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La Dispute has never been a band prone to settling. The five-piece from Grand Rapids, Michigan, is responsiblefor some of the most uncompromising, experimental hardcore music of the last decade. From their 2008 debut(in their current formation) Somewhere at the Bottom of the River Between Vega and Altair, to 2011’s Wildlife,to 2015’s Rooms of the House, La Dispute have continually pushed themselves to find new ways to portraysome of the most difficult and universally affecting subject matters. Casting a wide stylistic net that includes –but isn’t limited to – jazz, blues, spoken word, screamo and prog rock, La Dispute have developed a sound that,while constantly evolving, is unmistakably theirs.A lot of structural change has taken place around the band since Rooms of the House that has forced them toadapt. La Dispute has always kept a tight grip on their own reins. Their first two records came out onCalifornian independent label No Sleep – trusted home to many of the bands they cut their teeth alongside –while Rooms of the House was released through their own label, a subsidiary of Vagrant records. After Vagrantwas bought out by BMG in 2014, the band found themselves looking for a new home, ultimately finding one inEpitaph. Their fourth full-length, Panorama, is the first fruit of this new relationship.Recorded between November 2017 and August 2018, Panorama is in many ways a continuation on a theme. It’sa highly ambitious and deeply affecting body of work that filters narrative storytelling through a personal lens,like a set of Joan Didion essays set to music. It’s heavier and weirder than previous efforts, taking the intensityof Wildlife and the patience of Rooms of the House and using them as pillars upon which to build somethingnew. And, in doing so, they have broken through their own ceiling and set a new one.Panorama has not been without its challenges, both creatively and practically. Only three members were livingin Michigan when they started writing, with drummer Bradley Vander Lugt now living in Australia. Out ofnecessity, the incubation period for ideas began with back and forth over the internet, but the bulk of the writinghad to be done together in their hometown of Grand Rapids. So, finding a time when Brad could make the tripwith his family, they blocked three months off to write and rented a studio space to work 9-5 through the week.For over two months, they worked in separate rooms on individual tracks based on a rough concept and outlinethat Jordan had put together. They had around seven tracks finished when they came to the decision that no onewas happy with them. With only the weeks before Brad was due to fly back to Australia left to work with, theyscrapped everything and started all over again.“In general, I think working apart when we were all there together was a waste, but I think we had it in ourheads that there was a direction we should be going. That we needed to pick up where the last record left off andpush further in the direction of quieter, more structured songs, but that never felt right,” Jordan says inretrospect. “Feels a bit silly to say, but when we started over we all more or less just went by instinct. Whathappened felt right, and that's really where the record started.”Panorama is the spiritual successor to Wildlife in that it takes a snapshot of the city Jordan grew up in. WhileWildlife darts in and out of lives like a news broadcast, telling separate stories that reveal a broader connectionof human suffering, Panorama zeroes in on events that have taken place in a particular neighborhood. Ratherthan looking at the connection between strangers, as Wildlife does, or putting the connection between twopeople in a relationship under a microscope, as with Rooms – Panorama traces the emotional atmosphere of aplace through its own history, like someone rifling through old archives of newspaper clippings. As if, by doingso, they will find the key that unlocks answers to questions about themselves.Most of what happens on Panorama takes place on the route Jordan and his partner would drive from theirhome in the East Hills neighborhood of Grand Rapids to the city of Lowell, where she grew up. Everywherealong the drive are places where, in varying degrees of recency, people have died: a pond where a man drownedwalking home in the winter, multiple places where people crashed driving drunk or were killed in car accidents,and one place where years prior a city worker found a Jane Doe decomposed. Panorama is intended to be awide angled shot of that drive, with the stories of those tragedies becoming focal points that create a largernarrative, but it’s also tethered to reality more than Wildlife or Rooms of the House.While Wildlife and Rooms both saw Jordan playing the role of a fly on the wall – a detached narrator, creatingrealistic fictions through which tragedies are explored – the writing process for Panorama found himinadvertently talking about his own life. The physical act of travelling through those spots every day, withsomeone else, inevitably caused them to take on their own significance. “The more I thought about the storiesthe deeper the relation to her life became, and to our life together, and the more personal the record became,”Jordan says.As a result, Panorama is less lyrically direct than previous efforts. Tracks like “In Northern Michigan” and“You Ascendant” feel more abstract as he leans into the fantastic, otherworldly material that flashes throughWildlife. Elsewhere, more narrative tracks like “Rhodonite and Grief” and “Views From Our BedroomWindow” are interspersed with spoken-word tone poems that disrupt the perspective – viewing their storiesthrough a prism, rather than a single pane.This wandering lyrical approach is borne out of the music itself. When the band opted to scrap their initialmaterial and follow their instinctive push rather than reason their way to the next step, the result was a desire tocreate something “more ethereal, layered, dreamlike, fantastic from a sonic standpoint” than before. You can seethis approach demonstrated beautifully throughout, as the band delves into new sonic territories as well asexpanding on familiar ones.The spectral electro-leaning instrumental “Rose Quartz”, which opens the album, will perhaps come as the mostsurprising to long-time fans, while tracks like “Fulton Street I”, “Anxiety Panorama” and “You Ascendant” willfeel a little more familiar as they drag the darkness of Wildlife into harsher places. Elsewhere, the relaxed,bluesy sound they dipped into on Rooms of the House finds new life in “Rhodonite and Grief” and “There YouAre (Hiding Place)”, while “Footsteps At The Pond” is the closest to straight-up indie rock the band has evercome, evoking Brother, Sister era mewithoutYou.Panorama is perhaps La Dispute’s most diverse album so far, carried by their strength as musicians bothindividually and as a unit. Bradley Vander Lugt’s precise, textured drum patterns; Adam Vass’ sonorous,driving bass lines; Chad Morgan-Sterenberg’s crisp, fretful guitar work – they all react to one anotherinstinctively in a way that feels like a jam session in places, particularly on more sombre tracks like “InNorthern Michigan” and “Rhodonite and Grief”.Panorama is also their first album written and recorded with Corey Stroffolino, who has been a touringmusician with the band since Rooms of the House, taking over from Kevin Whittemore. Their abilities fittogether like a perfect parts of a puzzle, knowing exactly when to settle into the rhythm and when to pierce theforeground; when to build into a cacophony and when less is more.Despite its intuitive feel, Panorama was a difficult project to start and to finish. Although recording for thealbum began in November 2017 and the music was done by April 2018, it took Jordan until August – includingseveral separate solo trips from Seattle to the studio in Conshohocken, Pennsylvania – to finish writing lyricsand tracking vocals. By the end, he was sleeping in a spare mixing room in the studio, spending entire daysmore or less locked in the same room. At one point, producer Will Yip (Turnstile / Quicksand / Tigers Jaw) wastaking naps on the couch in the control room while Jordan wrote and rewrote lines until he was satisfied, fillingseveral notebooks front to back with different versions of the same few lines.“It was… stupid,” he says of the process now. “I spent a lot of time trying to understand why I was having sucha motherfucker of a time, and I’m still not entirely sure I've arrived at the reason. Partly, I think, the musicrequired more from me. The parts are more challenging, more outside of the box then the songs on Rooms inparticular, and I didn't want to short change the work and creativity of my band mates. There's always theanxiety of falling short of them for me, but it felt stronger this time. There's the general anxiety, too, of makingsomething permanent. Of committing to a thing finally and forever and never being able to do anything aboutit.”It can be difficult for punk and hardcore bands in particular to evolve and maintain momentum simultaneouslythe longer they stay active. At a time of economic uncertainty, and with the music industry not being lucrativeas it once was, creativity and reality are often at odds with each other. In spite of this, La Dispute has maintainedthe same attitude they started with. They are a band figuring out, as we all are, how to live meaningfully whilealso trying to make meaningful art without compromise. Panorama, then, is another chapter in a discographythat tells everyday stories in a remarkable way. It takes you deep within the heart of the world we live in, whichmay not always be a comfortable or comforting place to be, but at the very least it’s a reminder that we’re notthere alone.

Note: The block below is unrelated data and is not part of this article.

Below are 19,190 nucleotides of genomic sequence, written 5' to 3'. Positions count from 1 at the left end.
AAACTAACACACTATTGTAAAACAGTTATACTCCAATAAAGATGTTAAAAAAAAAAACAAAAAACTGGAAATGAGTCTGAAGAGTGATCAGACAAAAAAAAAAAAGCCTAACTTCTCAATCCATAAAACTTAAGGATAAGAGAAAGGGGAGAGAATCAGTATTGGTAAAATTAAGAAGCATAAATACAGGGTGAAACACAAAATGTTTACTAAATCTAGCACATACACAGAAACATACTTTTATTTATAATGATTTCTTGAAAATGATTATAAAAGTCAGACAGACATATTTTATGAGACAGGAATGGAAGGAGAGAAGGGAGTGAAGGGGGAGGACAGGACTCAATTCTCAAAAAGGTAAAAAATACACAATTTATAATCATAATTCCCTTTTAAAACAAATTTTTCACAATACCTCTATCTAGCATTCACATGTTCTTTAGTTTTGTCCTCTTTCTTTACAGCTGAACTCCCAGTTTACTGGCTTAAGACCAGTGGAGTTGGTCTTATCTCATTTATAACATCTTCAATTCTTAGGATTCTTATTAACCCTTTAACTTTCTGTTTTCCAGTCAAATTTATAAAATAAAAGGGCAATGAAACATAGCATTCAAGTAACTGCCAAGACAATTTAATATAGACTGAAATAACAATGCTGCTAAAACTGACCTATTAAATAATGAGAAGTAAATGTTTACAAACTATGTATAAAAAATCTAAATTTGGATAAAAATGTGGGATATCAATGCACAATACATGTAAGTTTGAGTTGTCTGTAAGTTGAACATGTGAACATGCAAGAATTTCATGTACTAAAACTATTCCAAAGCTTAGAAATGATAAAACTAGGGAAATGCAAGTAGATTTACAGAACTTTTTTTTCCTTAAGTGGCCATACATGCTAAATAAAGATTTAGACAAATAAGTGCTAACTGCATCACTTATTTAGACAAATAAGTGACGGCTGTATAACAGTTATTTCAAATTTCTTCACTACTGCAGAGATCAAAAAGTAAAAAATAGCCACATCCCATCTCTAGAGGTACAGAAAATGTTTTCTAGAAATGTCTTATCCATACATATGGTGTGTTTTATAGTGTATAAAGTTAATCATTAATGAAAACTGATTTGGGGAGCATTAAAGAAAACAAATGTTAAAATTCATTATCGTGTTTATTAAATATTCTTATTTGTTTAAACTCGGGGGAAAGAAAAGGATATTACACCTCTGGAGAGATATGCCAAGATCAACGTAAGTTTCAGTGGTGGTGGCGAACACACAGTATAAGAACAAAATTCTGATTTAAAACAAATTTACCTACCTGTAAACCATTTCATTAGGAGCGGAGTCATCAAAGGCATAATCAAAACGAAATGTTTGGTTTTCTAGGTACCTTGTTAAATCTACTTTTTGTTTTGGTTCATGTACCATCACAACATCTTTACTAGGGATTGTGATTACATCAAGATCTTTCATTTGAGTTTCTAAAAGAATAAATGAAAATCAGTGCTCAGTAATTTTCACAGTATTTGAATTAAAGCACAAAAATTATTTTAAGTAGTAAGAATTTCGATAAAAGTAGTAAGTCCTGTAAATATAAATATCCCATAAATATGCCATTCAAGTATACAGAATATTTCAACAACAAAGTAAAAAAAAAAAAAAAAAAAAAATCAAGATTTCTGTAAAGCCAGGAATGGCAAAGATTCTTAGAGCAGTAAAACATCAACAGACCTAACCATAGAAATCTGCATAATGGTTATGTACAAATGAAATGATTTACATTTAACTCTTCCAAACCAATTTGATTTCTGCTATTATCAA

Formed in 2007, Los Angeles, California's Touche Amore blend jangly post-hardcore with emotionally raw screamo to create their unique sound. Made up of singer Jeremy Bolm, guitarists Clayton Stevens and Nick Steinhardt, bassist Tyler Kirby, and drummer Elliot Babin, the band has a plaintive and emotionally intense sound that blends the influence of bands like Jawbox and Converge into something strangely coherent. Touche Amore made their debut in 2009 with To the Beat of a Dead Horse, an album that would eventually gain the attention of Jacob Bannon's label Deathwish, Inc., which released their follow-up effort, Parting the Sea Between Brightness and Me, in 2011, as well as their third album, Is Survived By, in 2013. After finishing up the tour in support of Is Survived By, the band decamped to L.A.'s Seagrass Studio with producer Brad Wood (Sunny Day Real Estate, mewithoutYou, Smashing Pumpkins) to begin work on a new album. The resulting Stage Four was released in 2016 via Epitaph. ~ Gregory Heaney, Rovi